The exception is purchasing online where "name as it appears on card" is required. I don't know what would happen if you tried that with Captain Fantastic. I wonder what would happen if you set up a billing and shipping account for Captain Fantastic, like if you wanted to be anonymous while ordering sex toys online.
     
  8. Legal Fool

    Legal Fool Law Topic Starter New Member

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    Thanks adjusterjack,

    I do actually have a physical MasterCard with the name "Captain Fantastic" (which itself is actually an alias for the real fake name that's on the card!) so I believe that I could use it online.

    As far as sticking it in a card reader goes I do not know what kind of electronic information goes into the merchant's database when I make a purchase. I have to assume that it is much more than just the card number which, by the way, is the same number that's on my real physical card.

    I am still considering whether or not I am going to use this card. I might review the MasterCard terms and conditions first though.

     
  9. army judge

    army judge Super Moderator

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    You are quite correct, ma'am.

    I would only quibble with this sentence:

    I thought a man was entitled to use any name he wanted to unless it was to impersonate someone else or to obtain something that he would not otherwise be entitled to.

    I'd have written it this way, these days:

    "I thought a PERSON was entitled to use any name THE PERSON wanted to unless it was to impersonate someone else or to obtain something that THE PERSON would not otherwise be entitled to."
     
  10. army judge

    army judge Super Moderator

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    If you pay your credit card bills on time, the card issuer would never know, nor would they have any concern.

    I have a friend who has held an AMEX card for his dog for 15 years.
    His dog died five years ago, and he keeps the card to remember his beloved pet.

    I also know a woman who lost her son in Iraq back in 2005.
    He was only 18 years when he died as a marine.
    She gave him a Visa card when he left for basic.
    He took that card into combat with him.
    She keeps renewing the card and occasionally uses it to keep his memory alive.

    People might do things others think odd, but that doesn't make their actions illegal.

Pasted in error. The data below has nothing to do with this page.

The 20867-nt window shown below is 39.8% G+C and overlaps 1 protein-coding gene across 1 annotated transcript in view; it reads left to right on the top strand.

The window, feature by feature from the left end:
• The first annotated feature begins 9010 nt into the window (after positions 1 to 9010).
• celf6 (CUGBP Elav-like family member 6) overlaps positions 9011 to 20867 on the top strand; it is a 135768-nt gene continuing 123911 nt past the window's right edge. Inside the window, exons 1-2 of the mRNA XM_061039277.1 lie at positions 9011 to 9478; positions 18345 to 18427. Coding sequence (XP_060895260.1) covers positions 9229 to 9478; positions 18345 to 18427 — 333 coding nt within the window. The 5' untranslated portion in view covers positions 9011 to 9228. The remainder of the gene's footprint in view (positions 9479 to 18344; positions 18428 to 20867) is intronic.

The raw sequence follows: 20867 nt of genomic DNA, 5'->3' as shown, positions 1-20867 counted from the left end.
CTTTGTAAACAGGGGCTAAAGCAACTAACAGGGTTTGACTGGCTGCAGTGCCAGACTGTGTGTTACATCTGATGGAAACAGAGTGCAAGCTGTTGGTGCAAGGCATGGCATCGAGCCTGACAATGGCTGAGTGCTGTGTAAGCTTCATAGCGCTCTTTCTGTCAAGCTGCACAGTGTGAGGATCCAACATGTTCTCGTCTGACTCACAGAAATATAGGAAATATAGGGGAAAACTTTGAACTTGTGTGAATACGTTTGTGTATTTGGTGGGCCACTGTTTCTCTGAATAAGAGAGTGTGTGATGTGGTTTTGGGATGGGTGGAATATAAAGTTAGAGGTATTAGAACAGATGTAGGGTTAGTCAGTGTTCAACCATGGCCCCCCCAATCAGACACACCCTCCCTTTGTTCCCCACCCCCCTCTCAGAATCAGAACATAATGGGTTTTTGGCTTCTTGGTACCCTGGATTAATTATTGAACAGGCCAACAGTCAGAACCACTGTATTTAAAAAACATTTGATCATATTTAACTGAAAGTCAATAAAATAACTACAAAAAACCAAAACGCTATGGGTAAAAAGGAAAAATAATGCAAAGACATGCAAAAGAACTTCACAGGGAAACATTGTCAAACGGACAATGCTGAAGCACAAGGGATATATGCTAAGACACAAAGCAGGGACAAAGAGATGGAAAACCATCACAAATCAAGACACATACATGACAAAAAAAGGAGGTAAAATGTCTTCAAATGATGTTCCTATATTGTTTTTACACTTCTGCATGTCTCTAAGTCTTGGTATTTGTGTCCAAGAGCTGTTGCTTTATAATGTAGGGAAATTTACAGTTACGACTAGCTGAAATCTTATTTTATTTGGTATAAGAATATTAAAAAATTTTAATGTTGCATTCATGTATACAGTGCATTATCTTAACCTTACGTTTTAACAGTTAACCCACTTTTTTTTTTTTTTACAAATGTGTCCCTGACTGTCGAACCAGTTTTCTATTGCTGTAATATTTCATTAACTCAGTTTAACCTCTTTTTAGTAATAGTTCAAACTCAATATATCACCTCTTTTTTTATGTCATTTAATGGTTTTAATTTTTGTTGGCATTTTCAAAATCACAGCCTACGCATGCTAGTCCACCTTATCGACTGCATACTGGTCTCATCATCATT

11. adjusterjack

    adjusterjack Super Moderator

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    Aw, go ahead and use it. Then report back.

    We need some threads here that inject some humor into an otherwise serious site.
     
    army judge likes this.
  12. army judge

    army judge Super Moderator

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    You have inspired me to get a couple credit cards bearing unusual monikers.

    I don't know exactly what they'll be, YET, but I'm thinking carefully about the names I'll use.
     
  13. cbg

    cbg Super Moderator

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    I did think about that, Army Judge, but decided to go with the male pronoun as collective. You make a good point, however.
     
  14. army judge

    army judge Super Moderator

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    I have been lectured, even chastised, about the male perspective; especially alleged white male privilege, and misogyny.

    In an effort to atone for the accident of birth which adorned me with an XY pair chromosomes, rather than an XX pair, I endeavor to correctly use my pronouns.

    These aren't the times in which I became of age, so I must adjust to them.

    Tongue in cheek, of course, @cbg ; tongue in cheek. :D
     
  15. cbg

    cbg Super Moderator

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    Fair enough, good sir! :)
     
  16. mightymoose

    mightymoose Moderator

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    If a line of credit was obtained using fictitious information then it is fraudulent.
    Apparently you are describing something different. I don't see why any bank would issue a credit card with only a name provided.
     
  17. Zigner

    Zigner Well-Known Member

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    Actually, it is fraudulent. You lied on the application in order to induce them to expend resources on issuing the new card.
     
  18. army judge

    army judge Super Moderator

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    We allowed each of our young adult children us a credit card while in the 1st & 2nd years of college or the military.

    They each had the ability to use the card up to a monthly limit (even a transaction limit) we set and monitored.

    My wife and I were guarantors of whatever they used.

    The bank didn't care if a monkey used the card because two humans with well established credit were guaranteeing repayment.